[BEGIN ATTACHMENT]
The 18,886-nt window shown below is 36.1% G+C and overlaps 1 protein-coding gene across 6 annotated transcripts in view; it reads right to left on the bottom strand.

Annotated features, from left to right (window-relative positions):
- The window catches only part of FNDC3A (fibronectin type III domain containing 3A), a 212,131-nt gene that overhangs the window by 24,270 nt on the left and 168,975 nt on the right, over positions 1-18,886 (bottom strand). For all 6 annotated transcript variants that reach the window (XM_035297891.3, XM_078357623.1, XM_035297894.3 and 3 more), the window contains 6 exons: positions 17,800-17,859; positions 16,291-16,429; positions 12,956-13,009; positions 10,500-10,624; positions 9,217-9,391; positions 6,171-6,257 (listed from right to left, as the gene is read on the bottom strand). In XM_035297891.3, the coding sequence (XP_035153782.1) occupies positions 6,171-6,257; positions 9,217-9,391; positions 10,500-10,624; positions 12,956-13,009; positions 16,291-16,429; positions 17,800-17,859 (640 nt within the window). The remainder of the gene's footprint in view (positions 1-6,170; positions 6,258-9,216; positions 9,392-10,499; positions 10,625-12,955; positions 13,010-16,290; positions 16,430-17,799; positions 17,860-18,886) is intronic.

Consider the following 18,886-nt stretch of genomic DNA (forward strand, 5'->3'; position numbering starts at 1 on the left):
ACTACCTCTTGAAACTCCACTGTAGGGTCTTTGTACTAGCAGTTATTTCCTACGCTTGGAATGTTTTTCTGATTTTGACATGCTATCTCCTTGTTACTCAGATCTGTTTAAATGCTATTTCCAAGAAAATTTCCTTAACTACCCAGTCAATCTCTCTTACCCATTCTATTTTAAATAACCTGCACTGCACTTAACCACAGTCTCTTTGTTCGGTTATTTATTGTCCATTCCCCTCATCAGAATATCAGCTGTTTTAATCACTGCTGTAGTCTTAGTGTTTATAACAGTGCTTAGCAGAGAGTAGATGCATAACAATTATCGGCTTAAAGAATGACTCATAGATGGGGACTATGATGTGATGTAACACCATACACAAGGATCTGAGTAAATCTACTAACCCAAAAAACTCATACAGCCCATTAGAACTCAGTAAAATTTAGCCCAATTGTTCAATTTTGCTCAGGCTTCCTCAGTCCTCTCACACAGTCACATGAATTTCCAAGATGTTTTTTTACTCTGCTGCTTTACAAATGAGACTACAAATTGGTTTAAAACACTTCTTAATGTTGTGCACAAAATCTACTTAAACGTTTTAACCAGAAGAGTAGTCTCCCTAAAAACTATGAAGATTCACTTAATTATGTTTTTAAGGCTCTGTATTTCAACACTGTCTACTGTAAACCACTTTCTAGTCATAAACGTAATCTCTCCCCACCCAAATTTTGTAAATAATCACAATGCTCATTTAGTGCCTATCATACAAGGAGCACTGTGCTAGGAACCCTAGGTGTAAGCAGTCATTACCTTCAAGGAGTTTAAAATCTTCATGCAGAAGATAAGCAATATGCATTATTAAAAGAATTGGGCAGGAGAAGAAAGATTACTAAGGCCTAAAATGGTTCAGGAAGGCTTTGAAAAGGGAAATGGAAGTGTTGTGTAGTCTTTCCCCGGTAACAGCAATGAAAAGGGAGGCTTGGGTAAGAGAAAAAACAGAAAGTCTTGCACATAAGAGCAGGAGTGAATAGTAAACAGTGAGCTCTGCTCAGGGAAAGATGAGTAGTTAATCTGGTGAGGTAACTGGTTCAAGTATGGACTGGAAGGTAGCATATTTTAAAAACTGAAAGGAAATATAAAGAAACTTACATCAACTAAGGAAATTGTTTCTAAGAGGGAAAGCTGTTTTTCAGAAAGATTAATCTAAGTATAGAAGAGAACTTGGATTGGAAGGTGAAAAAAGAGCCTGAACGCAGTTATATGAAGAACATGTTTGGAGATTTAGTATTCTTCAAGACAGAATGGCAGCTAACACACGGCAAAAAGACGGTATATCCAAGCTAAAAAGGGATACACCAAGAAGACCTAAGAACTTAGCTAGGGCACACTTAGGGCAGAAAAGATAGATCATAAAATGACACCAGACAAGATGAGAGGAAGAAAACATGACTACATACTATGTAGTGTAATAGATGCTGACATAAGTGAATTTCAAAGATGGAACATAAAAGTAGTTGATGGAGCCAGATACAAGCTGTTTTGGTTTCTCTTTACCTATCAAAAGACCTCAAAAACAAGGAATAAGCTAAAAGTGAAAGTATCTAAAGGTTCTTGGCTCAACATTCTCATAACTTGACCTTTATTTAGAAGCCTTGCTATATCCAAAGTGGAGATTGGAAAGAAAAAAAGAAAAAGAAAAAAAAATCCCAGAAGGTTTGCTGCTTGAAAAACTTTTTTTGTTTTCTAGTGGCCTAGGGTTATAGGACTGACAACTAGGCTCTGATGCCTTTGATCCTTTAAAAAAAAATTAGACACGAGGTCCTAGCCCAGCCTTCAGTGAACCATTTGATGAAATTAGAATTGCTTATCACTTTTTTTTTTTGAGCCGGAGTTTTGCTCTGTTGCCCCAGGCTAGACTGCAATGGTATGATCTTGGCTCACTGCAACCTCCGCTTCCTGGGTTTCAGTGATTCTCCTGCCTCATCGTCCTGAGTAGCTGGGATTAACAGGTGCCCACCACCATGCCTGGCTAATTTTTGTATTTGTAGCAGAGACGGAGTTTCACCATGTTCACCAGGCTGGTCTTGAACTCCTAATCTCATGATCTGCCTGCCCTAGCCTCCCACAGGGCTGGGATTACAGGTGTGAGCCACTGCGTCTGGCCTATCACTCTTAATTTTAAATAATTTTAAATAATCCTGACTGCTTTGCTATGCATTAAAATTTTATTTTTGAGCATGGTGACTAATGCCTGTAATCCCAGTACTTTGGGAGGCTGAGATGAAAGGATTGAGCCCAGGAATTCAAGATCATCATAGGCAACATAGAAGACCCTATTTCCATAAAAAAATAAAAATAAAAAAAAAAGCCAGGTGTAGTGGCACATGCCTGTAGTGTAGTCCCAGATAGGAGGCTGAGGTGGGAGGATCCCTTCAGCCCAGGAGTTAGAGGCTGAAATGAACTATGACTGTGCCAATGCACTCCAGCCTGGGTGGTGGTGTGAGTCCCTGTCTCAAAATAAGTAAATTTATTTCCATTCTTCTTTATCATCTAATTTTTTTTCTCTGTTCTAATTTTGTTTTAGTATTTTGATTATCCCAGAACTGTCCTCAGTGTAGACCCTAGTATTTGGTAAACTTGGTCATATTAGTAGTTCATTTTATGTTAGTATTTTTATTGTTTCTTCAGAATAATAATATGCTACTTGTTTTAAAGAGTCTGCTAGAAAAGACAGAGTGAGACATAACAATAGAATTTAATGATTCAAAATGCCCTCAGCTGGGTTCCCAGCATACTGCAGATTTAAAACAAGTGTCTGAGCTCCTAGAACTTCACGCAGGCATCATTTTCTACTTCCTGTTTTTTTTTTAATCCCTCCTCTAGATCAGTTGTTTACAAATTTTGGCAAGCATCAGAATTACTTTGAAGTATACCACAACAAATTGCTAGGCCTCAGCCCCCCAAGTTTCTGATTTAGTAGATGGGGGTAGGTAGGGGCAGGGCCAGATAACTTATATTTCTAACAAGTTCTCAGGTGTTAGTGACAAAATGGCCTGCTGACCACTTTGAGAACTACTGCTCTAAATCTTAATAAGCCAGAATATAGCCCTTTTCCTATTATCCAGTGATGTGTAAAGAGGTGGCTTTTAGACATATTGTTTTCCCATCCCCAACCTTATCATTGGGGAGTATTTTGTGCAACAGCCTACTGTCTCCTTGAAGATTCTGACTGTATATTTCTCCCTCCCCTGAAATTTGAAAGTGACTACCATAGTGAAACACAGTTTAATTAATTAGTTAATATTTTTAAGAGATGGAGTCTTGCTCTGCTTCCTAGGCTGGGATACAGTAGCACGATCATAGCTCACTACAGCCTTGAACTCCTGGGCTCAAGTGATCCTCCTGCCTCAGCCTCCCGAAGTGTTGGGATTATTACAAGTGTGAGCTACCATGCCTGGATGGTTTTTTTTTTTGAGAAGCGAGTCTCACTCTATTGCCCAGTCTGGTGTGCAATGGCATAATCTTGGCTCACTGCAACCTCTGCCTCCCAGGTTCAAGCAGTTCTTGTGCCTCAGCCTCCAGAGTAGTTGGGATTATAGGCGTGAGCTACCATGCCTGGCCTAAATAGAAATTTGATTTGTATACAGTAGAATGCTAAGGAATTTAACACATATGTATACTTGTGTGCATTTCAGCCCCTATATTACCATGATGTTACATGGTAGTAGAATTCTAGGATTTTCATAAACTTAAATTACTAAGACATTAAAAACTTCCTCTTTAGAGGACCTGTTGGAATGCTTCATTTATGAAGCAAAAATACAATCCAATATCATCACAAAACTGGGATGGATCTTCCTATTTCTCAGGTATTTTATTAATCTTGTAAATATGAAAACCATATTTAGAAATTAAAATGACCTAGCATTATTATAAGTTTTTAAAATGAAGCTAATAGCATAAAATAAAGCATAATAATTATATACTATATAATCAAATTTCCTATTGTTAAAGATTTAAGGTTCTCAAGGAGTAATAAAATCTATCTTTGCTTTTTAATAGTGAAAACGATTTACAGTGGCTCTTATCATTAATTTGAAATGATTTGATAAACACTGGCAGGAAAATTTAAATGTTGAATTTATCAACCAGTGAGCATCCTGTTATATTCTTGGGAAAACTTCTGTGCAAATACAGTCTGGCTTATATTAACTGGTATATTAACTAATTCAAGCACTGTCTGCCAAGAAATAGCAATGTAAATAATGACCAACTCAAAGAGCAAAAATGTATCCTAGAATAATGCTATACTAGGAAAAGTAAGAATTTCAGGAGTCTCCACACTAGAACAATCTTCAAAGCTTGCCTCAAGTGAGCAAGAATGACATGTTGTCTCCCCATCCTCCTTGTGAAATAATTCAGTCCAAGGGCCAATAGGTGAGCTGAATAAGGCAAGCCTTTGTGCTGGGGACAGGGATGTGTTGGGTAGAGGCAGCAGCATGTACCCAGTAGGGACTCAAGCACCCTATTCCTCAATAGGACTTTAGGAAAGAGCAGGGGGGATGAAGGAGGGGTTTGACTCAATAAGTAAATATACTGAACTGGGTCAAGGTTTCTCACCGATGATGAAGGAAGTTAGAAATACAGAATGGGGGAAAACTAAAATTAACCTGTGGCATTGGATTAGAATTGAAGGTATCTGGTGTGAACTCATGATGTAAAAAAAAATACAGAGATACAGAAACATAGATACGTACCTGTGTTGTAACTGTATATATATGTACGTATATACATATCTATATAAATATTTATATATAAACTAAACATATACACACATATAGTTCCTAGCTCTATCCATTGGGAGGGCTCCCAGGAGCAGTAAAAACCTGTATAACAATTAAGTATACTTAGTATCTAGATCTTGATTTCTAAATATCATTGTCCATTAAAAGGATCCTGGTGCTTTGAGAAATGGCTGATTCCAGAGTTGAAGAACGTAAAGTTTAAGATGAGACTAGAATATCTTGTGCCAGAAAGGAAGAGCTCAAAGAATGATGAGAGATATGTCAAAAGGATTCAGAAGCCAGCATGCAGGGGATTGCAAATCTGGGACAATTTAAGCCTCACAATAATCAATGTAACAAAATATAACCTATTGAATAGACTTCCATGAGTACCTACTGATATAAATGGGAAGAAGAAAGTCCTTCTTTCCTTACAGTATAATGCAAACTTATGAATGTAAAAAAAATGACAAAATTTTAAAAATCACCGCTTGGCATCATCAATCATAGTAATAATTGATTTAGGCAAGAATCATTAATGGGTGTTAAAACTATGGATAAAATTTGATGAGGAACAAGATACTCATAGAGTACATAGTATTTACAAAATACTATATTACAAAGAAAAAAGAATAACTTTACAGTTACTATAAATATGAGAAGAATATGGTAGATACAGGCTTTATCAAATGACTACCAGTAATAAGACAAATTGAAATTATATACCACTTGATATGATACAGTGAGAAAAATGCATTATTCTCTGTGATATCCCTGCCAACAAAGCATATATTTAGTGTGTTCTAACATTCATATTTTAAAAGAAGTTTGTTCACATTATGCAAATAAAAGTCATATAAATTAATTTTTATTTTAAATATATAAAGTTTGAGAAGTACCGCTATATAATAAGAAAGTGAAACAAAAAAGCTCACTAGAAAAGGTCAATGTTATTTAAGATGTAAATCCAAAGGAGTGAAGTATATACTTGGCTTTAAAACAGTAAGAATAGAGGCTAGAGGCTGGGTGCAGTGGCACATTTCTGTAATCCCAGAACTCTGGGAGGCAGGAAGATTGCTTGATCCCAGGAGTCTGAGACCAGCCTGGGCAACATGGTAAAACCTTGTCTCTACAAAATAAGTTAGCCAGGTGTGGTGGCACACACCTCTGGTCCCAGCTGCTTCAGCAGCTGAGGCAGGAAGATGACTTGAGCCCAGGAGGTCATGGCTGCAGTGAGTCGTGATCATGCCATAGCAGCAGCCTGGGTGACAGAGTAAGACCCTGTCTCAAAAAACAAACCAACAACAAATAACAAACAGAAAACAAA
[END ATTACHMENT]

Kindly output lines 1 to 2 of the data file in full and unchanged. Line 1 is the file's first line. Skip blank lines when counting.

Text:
The 18,886-nt window shown below is 36.1% G+C and overlaps 1 protein-coding gene across 6 annotated transcripts in view; it reads right to left on the bottom strand.

Annotated features, from left to right (window-relative positions):